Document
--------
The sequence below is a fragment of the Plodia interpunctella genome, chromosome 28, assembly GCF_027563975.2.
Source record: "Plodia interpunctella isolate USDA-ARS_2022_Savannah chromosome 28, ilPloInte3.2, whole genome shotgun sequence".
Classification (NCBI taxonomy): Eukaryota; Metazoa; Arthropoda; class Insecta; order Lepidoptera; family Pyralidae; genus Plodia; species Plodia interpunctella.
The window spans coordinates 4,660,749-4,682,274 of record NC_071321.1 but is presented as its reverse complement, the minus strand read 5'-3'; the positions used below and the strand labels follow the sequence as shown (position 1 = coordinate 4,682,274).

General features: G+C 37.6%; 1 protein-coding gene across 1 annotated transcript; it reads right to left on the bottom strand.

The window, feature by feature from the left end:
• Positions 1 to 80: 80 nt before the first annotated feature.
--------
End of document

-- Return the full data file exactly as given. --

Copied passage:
The sequence below is a fragment of the Plodia interpunctella genome, chromosome 28, assembly GCF_027563975.2.
Source record: "Plodia interpunctella isolate USDA-ARS_2022_Savannah chromosome 28, ilPloInte3.2, whole genome shotgun sequence".
Classification (NCBI taxonomy): Eukaryota; Metazoa; Arthropoda; class Insecta; order Lepidoptera; family Pyralidae; genus Plodia; species Plodia interpunctella.
The window spans coordinates 4,660,749-4,682,274 of record NC_071321.1 but is presented as its reverse complement, the minus strand read 5'-3'; the positions used below and the strand labels follow the sequence as shown (position 1 = coordinate 4,682,274).

General features: G+C 37.6%; 1 protein-coding gene across 1 annotated transcript; it reads right to left on the bottom strand.

The window, feature by feature from the left end:
• Positions 1 to 80: 80 nt before the first annotated feature.